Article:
Some good examples I’ve seen are urban churches exploring things like hip-hop and the arts in worship. Rural churches doing more outside (they do everything else outside already). My church in the Pacific Northwest avoids lecture by keeping things conversational- there’s still a preacher, but he’s a very gifted discussion leader who preaches interactively. Most of this is just basic contextualization.

    As for the Modernistic leanings of American Christianity- there are plenty of examples. Until the Enlightenment, Christians didn’t talk about the faith “making sense.” Christians adapted to the prevailing worldview (as we should do) so that they could talk about God in a way that was appropriate.

    Today, we use logic and reason in our apologetics (“Lord, Liar, Lunatic,” or “The Way of the Master” stuff), and a humanistic appeals to common morality (this goes beyond “God’s word is written on their hearts” to an assumption that everyone who is in sin recognizes that to be so- that non-believers are amoral.) These assumptions, and others, keep Christianity Modern. New believers are discipled into that Modernism.

    Again, I’m not against Modern Christianity. I’m just concerned that it’s inappropriate for postmodern cultures, which are emerging everywhere.

  9. Without getting into the endless discussion over the meaning of “missionary” and “missions”, I find it discouraging that we find the need to apply this term which has historically been understood to represent those who have been sent out to leave home and culture to travel to other lands/cultures, and apply them to every believer.

    I believe that we do so, only because we have diluted and lost the original, simple meaning of “Christian” and “Priest”. When I hear someone say, “We are all missionaries”, I typically want to interrupt them and say no, you are a Christian Priest. Once ANYONE becomes a Christian, they become subversive; their real purpose in life is to know Him and make Him known.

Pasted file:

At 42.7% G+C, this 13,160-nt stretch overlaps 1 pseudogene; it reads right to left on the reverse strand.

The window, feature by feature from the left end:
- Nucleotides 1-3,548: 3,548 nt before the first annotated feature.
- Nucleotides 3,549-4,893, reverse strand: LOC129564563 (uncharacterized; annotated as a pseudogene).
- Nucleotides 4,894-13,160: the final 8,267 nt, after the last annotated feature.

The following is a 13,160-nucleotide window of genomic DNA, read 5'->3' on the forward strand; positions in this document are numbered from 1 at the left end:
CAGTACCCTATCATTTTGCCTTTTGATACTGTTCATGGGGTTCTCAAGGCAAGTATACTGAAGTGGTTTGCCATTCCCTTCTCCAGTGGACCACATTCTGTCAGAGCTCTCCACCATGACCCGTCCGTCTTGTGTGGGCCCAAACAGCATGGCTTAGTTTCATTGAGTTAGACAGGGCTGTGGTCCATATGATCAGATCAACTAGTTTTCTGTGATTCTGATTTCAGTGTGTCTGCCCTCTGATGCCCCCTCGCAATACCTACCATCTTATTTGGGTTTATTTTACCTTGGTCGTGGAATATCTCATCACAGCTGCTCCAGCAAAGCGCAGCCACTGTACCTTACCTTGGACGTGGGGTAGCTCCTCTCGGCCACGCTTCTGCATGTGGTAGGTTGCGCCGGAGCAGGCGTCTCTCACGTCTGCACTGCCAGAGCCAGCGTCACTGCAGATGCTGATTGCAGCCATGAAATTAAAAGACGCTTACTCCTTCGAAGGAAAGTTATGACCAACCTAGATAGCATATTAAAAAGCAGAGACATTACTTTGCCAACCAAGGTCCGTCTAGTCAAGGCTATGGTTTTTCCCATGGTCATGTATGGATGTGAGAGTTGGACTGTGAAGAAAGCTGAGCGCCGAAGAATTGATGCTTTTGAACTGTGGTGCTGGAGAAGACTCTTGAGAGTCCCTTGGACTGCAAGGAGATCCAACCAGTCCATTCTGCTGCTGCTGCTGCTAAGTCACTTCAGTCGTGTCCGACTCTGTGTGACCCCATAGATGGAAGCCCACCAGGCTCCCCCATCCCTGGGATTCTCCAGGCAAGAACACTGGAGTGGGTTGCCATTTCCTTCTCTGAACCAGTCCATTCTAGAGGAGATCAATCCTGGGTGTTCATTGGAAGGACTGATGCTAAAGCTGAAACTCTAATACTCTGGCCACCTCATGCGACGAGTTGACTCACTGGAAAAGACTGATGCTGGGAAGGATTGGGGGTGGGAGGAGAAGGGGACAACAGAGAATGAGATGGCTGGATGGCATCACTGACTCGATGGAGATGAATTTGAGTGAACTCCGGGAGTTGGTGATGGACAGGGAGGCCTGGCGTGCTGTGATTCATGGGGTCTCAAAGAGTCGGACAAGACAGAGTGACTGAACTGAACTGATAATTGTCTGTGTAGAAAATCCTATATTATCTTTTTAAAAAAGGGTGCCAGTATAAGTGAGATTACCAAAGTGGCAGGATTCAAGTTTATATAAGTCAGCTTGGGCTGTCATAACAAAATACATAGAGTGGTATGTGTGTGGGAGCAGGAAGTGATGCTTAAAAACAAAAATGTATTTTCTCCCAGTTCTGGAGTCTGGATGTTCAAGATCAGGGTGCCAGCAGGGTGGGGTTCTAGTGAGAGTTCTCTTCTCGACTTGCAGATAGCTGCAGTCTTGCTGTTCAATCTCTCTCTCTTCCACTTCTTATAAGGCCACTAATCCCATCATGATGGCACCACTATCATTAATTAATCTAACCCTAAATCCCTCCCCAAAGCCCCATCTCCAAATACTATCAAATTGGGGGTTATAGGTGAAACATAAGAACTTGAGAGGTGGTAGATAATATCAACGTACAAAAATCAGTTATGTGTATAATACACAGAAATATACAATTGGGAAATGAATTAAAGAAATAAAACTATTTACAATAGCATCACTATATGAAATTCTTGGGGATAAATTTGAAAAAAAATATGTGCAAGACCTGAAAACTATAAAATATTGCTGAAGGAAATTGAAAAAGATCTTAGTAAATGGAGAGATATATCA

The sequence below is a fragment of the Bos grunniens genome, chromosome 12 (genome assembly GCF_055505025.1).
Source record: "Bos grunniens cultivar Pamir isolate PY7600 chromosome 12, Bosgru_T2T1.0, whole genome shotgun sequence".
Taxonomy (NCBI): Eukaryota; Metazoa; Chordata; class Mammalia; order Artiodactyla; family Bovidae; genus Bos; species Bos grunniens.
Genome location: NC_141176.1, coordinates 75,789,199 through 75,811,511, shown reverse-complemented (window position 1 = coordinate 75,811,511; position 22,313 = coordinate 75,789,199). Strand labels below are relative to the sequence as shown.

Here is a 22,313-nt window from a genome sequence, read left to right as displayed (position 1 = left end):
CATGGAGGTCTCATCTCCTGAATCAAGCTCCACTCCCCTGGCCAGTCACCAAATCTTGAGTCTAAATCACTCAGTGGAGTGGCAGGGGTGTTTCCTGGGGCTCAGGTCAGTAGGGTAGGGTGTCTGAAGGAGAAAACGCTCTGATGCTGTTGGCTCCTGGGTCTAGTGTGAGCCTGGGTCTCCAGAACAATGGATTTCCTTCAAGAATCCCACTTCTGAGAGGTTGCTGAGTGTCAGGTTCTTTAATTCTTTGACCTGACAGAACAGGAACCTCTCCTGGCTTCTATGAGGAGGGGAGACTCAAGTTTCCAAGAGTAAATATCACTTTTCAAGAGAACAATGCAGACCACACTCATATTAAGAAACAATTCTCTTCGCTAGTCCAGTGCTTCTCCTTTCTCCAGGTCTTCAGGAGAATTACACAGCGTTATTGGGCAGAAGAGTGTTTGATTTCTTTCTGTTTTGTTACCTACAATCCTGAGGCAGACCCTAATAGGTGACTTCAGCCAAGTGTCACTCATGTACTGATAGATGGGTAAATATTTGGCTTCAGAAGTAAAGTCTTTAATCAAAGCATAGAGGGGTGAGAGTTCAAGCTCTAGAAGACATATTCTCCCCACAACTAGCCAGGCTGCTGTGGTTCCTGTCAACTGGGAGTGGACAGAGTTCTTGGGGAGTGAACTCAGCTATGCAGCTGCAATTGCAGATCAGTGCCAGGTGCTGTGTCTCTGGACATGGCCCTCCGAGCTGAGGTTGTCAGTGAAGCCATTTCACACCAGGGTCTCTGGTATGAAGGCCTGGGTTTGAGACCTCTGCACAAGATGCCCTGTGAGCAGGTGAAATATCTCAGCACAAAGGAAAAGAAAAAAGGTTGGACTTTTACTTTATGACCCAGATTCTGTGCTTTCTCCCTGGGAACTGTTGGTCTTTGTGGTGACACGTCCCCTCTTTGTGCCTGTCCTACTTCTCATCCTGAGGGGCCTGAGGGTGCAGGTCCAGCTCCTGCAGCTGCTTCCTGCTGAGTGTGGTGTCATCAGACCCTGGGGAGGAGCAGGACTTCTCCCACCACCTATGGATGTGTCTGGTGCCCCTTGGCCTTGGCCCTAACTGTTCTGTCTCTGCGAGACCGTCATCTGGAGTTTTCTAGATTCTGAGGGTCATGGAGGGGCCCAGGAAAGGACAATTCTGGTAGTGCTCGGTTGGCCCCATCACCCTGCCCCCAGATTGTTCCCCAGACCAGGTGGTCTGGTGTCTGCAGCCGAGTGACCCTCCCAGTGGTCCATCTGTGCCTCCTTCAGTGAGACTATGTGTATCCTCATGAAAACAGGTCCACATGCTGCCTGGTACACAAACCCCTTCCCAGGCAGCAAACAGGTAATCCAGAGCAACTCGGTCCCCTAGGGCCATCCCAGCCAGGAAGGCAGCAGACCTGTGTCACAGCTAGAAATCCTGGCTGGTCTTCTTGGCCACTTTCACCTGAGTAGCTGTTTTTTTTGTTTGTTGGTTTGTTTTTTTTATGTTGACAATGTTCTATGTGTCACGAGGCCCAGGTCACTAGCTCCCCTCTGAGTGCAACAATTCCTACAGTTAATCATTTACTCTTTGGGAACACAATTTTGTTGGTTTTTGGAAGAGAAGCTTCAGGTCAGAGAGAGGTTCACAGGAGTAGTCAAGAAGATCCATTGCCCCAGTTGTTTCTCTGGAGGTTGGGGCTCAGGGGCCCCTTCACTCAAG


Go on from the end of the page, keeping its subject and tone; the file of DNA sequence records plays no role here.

Why then, for social conveniance, should we abduct a word/term so that it too will become diluted in time? Why not just get back to basic instructions regarding what being a “Christian” means?

  10. Chris,
    We can thank Christendom for the definition slide you refer to. When “Christian” is used as a synonym of “American” or “moral” (or, worse still, as an antonym of “Muslim,”) we need to find new ways to say the same thing. The thing is, culture defines the term for us. We can fight the battle of word definition, or we can start over with words that help us communicate in the present reality. That’s why we have “new” words like “emerging” and “missional”- to communicate what a Christian- all Christians ought to be.

    In this post, however, I’m trying to go beyond reminding people that they are “Christian Priests.” I’m talking about applying cross-cultural communication skills that have not typically been practiced by Christians (priests or otherwise).

    Christians should indeed be subversive. But subversive within a cultural you consider to be your own is very different than subversive within a culture that is foreign to you. I believe that the world has changed to such an extent that all Christians must begin to think like missionaries and put in the effort to influence people in cultures that, though they seem familiar, are not our own.

  11. Acts 1:8
    As soon as we receive the Holy Spirit’s empowerment to be a witnesse for Christ we are a missionary! Either in our Jerusalem, Judea, Samaria, or another country! Please pray for our church as we are endeavoring to equip our entire church to be one of those types of missionaries.

  12. As a Missionary in the Cloud Forest Region of Ecuador, I totally agree with your post and will be spending some time covering this exact issue with some very large groups in October and November when I return to the states for a short time.

    Well said, and well done!

  13. Pingback: Is everyone a missionary Here’s what others think… | The Long View